The things you learn. Tapped’s Garance Franke-Ruta was the assistant wardrobe mistress in Whit Stillman’s Metropolitan. This isn’t quite up there with Derb’s appearance in Bruce Lee’s “Return of the Dragon” or the fact that Al Pacino was an office boy at Commentary. No, really, he was. But it’s still pretty good. Just to add to the glamor, I was in an opera with Luciano Pavarotti — yawn — but my brother was an extra in the Sbarro’s scene where the Fat Boy’s sing All You Can Eat in Krush Groove.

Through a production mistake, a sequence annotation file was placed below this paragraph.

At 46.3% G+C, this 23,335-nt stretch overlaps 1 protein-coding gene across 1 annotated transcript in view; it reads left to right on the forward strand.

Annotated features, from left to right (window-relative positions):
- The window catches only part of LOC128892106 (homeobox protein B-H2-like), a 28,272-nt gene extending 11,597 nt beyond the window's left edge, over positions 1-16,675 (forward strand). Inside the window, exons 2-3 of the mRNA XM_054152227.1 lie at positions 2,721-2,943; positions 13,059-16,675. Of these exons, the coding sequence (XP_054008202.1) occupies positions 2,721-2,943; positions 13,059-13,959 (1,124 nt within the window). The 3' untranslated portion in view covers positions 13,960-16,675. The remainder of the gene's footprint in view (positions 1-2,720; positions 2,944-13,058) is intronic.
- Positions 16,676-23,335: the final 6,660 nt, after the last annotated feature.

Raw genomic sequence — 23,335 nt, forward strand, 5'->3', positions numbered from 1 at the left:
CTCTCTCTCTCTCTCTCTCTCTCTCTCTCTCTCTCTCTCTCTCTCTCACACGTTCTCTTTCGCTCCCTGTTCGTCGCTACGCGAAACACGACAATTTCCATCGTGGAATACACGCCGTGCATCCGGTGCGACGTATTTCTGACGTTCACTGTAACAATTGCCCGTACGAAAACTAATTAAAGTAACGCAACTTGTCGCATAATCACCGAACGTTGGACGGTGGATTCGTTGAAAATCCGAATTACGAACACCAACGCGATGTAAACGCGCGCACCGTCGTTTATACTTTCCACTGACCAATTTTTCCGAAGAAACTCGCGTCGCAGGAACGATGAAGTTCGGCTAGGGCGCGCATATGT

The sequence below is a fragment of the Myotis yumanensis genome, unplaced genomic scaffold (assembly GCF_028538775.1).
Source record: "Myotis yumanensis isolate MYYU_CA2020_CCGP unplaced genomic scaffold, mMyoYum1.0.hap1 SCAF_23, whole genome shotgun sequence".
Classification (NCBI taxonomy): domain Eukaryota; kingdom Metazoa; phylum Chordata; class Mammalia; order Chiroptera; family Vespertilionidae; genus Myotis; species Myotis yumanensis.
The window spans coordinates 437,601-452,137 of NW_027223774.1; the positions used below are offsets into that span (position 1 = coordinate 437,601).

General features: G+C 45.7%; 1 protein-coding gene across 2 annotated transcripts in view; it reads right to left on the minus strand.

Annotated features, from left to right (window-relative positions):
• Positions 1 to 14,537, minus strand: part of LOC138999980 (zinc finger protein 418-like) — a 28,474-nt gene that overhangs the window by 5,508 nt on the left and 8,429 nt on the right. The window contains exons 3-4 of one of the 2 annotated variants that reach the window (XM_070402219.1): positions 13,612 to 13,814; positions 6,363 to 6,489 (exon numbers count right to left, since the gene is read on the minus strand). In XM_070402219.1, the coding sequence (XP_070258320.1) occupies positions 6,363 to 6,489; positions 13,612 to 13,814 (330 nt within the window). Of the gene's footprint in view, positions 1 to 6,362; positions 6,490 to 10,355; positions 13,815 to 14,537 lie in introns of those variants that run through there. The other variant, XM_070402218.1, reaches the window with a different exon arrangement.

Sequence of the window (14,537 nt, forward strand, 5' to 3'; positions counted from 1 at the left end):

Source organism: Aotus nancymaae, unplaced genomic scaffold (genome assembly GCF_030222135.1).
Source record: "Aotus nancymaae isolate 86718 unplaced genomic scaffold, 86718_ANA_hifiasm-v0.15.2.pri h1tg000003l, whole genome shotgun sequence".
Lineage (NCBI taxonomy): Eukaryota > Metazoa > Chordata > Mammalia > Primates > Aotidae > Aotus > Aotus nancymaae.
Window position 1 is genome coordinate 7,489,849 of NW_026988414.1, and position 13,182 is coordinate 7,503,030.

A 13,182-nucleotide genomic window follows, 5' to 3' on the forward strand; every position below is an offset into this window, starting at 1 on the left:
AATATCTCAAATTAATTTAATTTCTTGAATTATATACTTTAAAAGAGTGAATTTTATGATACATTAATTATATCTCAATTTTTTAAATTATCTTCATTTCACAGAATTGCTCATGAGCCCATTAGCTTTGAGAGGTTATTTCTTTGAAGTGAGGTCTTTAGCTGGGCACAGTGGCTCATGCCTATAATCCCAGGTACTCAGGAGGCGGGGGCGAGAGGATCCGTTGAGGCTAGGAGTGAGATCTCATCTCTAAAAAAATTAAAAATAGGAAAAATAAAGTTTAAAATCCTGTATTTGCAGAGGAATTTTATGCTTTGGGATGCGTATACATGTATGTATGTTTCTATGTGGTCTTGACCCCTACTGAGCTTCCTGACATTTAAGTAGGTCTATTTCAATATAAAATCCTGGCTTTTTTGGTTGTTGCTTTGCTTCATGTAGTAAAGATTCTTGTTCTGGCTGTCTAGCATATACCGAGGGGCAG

Anyway, I think I come down in the middle between her and Ross Douthat. Metropolitan isn’t ideologically conservative in any profound way, but it is of conservative temperament. It treats a group universally despised by leftist culture — elitist New York WASPS — and treats them lovingly and satirically at the same time. One should at least remember that treating rich WASPs as human beings was mildly rebellious in a conservative sort of way when the film was made (and would still be today). Also, one point that I think Franke-Ruta leaves unmentioned is the simple fact that Stillman is a conservative by affiliation. When Metropolitan came out, a lot of conservatives took pride that a conservative affiliated with the American Spectator could even get a film made. It may be small beer, but it was a triumph in the eyes of many young conservatives.